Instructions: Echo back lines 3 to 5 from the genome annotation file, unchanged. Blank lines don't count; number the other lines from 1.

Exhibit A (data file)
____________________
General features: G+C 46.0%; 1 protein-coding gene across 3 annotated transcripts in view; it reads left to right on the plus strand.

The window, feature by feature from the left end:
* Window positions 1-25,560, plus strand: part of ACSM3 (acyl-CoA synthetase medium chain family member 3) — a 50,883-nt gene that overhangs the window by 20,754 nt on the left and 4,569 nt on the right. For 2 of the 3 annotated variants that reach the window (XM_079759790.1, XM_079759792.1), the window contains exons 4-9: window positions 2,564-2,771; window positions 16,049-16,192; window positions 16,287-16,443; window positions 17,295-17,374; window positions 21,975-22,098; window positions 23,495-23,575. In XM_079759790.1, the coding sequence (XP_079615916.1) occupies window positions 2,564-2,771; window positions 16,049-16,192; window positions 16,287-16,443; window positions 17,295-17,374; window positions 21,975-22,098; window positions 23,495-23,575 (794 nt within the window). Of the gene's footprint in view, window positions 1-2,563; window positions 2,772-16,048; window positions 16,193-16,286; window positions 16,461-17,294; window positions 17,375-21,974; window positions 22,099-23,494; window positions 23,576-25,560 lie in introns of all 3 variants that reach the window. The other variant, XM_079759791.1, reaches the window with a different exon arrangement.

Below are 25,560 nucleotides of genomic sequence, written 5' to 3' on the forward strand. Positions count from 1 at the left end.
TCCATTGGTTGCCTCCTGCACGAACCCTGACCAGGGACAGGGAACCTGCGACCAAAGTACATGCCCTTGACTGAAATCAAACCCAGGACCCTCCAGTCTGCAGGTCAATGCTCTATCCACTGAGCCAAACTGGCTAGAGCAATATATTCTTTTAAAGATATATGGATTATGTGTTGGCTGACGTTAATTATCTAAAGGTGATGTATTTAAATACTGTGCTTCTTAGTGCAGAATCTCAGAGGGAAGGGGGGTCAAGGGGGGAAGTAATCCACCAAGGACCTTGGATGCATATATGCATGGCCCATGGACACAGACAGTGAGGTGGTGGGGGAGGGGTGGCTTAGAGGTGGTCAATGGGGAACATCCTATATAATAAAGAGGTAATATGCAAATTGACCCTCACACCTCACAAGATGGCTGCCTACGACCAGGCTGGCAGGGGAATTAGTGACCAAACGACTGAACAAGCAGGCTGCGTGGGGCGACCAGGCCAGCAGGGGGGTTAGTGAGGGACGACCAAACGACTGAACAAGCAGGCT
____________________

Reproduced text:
* Window positions 1-25,560, plus strand: part of ACSM3 (acyl-CoA synthetase medium chain family member 3) — a 50,883-nt gene that overhangs the window by 20,754 nt on the left and 4,569 nt on the right. For 2 of the 3 annotated variants that reach the window (XM_079759790.1, XM_079759792.1), the window contains exons 4-9: window positions 2,564-2,771; window positions 16,049-16,192; window positions 16,287-16,443; window positions 17,295-17,374; window positions 21,975-22,098; window positions 23,495-23,575. In XM_079759790.1, the coding sequence (XP_079615916.1) occupies window positions 2,564-2,771; window positions 16,049-16,192; window positions 16,287-16,443; window positions 17,295-17,374; window positions 21,975-22,098; window positions 23,495-23,575 (794 nt within the window). Of the gene's footprint in view, window positions 1-2,563; window positions 2,772-16,048; window positions 16,193-16,286; window positions 16,461-17,294; window positions 17,375-21,974; window positions 22,099-23,494; window positions 23,576-25,560 lie in introns of all 3 variants that reach the window. The other variant, XM_079759791.1, reaches the window with a different exon arrangement.

Below are 25,560 nucleotides of genomic sequence, written 5' to 3' on the forward strand. Positions count from 1 at the left end.
TCCATTGGTTGCCTCCTGCACGAACCCTGACCAGGGACAGGGAACCTGCGACCAAAGTACATGCCCTTGACTGAAATCAAACCCAGGACCCTCCAGTCTGCAGGTCAATGCTCTATCCACTGAGCCAAACTGGCTAGAGCAATATATTCTTTTAAAGATATATGGATTATGTGTTGGCTGACGTTAATTATCTAAAGGTGATGTATTTAAATACTGTGCTTCTTAGTGCAGAATCTCAGAGGGAAGGGGGGTCAAGGGGGGAAGTAATCCACCAAGGACCTTGGATGCATATATGCATGGCCCATGGACACAGACAGTGAGGTGGTGGGGGAGGGGTGGCTTAGAGGTGGTCAATGGGGAACATCCTATATAATAAAGAGGTAATATGCAAATTGACCCTCACACCTCACAAGATGGCTGCCTACGACCAGGCTGGCAGGGGAATTAGTGACCAAACGACTGAACAAGCAGGCTGCGTGGGGCGACCAGGCCAGCAGGGGGGTTAGTGAGGGACGACCAAACGACTGAACAAGCAGGCT